Do this 10-12 times. Feeling stuffing this winter? Add a drop of eucalyptus or your favorite respiratory essential oil blend to your hands before you practice to open up the nasal passages. 

yoga breathing exercises


3-Part Breath

Another simple and powerful practice for reducing your stress and anxiety is the 3-part breath which works on breath control as well as utilizing a long exhale to help you release tension from your body and mind.

This practice segments the inhale into three equal parts to energize the body and strengthen the respiratory system and then utilizes one long, full exhale to soothe the body and mind and release tension.

During this pranayama practice you will inhale in three parts where you take in ⅓ of your lung capacity at a time.

It can be a little tricky at first, but you will quickly get the hang of it, then after inhaling into 3 equal parts you will take a long, slow breath out until you are completely empty of air.

Guided Practice

Begin by exhaling all of the air out of your lungs, then inhale one third, inhale another third, and inhale a final third (you should feel completely full of breath at this point) and then take one long, full exhale out relaxing the body and mind.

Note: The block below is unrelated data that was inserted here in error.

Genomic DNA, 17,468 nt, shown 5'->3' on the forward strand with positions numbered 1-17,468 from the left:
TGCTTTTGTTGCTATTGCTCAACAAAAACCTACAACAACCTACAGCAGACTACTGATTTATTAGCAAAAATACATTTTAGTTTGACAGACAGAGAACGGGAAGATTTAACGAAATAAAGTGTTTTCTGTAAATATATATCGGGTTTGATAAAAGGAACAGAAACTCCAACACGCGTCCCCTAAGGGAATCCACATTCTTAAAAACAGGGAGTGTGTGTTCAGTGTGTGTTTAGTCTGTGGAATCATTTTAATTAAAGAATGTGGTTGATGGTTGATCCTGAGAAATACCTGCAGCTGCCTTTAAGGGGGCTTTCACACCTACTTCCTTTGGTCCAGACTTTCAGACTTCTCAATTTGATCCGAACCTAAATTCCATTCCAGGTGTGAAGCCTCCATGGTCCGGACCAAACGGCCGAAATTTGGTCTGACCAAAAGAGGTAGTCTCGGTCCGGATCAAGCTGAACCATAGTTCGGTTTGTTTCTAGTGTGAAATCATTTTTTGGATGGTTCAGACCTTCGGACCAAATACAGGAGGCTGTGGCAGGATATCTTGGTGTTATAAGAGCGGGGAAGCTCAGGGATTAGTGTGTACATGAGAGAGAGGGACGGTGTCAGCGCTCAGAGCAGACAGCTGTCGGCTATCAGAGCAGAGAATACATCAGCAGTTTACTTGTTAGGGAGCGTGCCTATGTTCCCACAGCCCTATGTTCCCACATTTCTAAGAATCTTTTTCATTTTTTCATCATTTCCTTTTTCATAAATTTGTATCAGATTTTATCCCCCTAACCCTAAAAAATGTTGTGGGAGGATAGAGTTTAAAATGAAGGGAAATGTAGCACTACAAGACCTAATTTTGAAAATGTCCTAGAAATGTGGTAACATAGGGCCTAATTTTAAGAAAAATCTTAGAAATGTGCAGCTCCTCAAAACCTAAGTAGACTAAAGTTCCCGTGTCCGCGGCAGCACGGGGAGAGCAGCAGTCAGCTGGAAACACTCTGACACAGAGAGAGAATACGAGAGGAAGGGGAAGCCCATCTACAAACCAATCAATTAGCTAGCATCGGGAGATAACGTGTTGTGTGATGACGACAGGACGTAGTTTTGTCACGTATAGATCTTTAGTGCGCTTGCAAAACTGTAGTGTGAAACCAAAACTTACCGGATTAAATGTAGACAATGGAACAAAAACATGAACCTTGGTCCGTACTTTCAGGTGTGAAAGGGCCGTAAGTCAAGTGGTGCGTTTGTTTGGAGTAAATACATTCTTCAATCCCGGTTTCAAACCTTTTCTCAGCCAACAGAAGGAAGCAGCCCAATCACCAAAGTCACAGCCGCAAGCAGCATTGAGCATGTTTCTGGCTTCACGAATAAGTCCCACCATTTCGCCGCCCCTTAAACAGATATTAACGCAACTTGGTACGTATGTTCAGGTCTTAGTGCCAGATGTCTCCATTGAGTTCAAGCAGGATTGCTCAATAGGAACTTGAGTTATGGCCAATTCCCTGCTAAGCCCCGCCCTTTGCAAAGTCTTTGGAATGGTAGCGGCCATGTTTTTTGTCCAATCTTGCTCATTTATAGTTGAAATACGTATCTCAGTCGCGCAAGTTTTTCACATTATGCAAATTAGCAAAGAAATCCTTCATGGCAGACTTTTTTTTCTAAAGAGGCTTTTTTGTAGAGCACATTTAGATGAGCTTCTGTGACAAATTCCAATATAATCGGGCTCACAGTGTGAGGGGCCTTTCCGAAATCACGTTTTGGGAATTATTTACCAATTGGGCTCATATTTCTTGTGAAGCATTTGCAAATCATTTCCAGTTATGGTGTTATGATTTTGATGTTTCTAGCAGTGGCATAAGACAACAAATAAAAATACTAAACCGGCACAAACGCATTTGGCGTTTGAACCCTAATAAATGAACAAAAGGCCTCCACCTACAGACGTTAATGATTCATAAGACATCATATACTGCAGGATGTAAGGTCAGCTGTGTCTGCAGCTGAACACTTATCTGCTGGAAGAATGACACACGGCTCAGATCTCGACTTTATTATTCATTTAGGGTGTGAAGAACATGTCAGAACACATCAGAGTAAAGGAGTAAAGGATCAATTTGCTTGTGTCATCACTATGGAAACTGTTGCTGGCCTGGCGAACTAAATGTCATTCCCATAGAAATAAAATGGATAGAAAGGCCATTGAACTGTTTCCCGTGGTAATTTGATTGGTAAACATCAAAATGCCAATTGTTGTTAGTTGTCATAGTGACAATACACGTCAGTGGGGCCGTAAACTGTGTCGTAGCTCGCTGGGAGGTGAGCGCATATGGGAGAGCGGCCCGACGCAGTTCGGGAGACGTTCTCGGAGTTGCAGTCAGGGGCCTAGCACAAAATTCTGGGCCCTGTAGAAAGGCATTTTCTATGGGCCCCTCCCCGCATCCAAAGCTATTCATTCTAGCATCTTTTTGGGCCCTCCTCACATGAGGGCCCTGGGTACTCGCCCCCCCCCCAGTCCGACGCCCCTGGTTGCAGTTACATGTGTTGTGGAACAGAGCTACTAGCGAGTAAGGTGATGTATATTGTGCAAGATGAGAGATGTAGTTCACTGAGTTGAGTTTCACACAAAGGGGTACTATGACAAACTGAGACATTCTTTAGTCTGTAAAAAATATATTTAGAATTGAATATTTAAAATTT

Repeat this as many times as you would like with a three-part inhale and a long exhale out until you feel the sensation of a quiet, calm energy move through you.

If you want a variation on this breath you can inhale and exhale in 3 parts to really work on your breath control and concentration. 

Belly Breath with Mantra

A simple belly breath can be one of the most powerful breaths of all, and the best part is you are probably already doing this one.

By slowing down your breath and driving it down into your belly to activate this diaphragmatic breathing you will be turning down the volume on your sympathetic nervous system (fight or flight) and activate your parasympathetic nervous system (rest and digest.)

It has been shown that belly breathing can effectively reduce your anxiety and shut off your fight or flight response.

If you take this practice and add a soothing mantra you will quickly be in store for some major relaxation. 

Guided Practice

Begin by taking a few minutes to slow down your breathing, and send the breath down low into your belly.

Focus on the natural rise and fall of the belly as you breathe in and breathe out.

Begin incorporating a soothing mantra on the inhale and exhale like inhale- I am at peace exhale- I am relaxed. Or inhale- think calm, and exhale- think stillness or you can use any other mantra you like and sync it up with your belly breathing. 

Bonus- if you want some extra stress relief pranayama this winter you can try this 10 minute guided belly breathing meditation on my podcast, Mindful in Minutes.

Kelly Smith
Kelly is the founder of Yoga For You, and the host of the Mindful in Minutes podcast. She is an E-RYT 500, YACEP, and a location independent yoga and meditation teacher. She spends her days traveling globally offering trainings in restorative yoga, meditation, yoga nidra, writing blogs for beYogi, and recording meditations from her closet.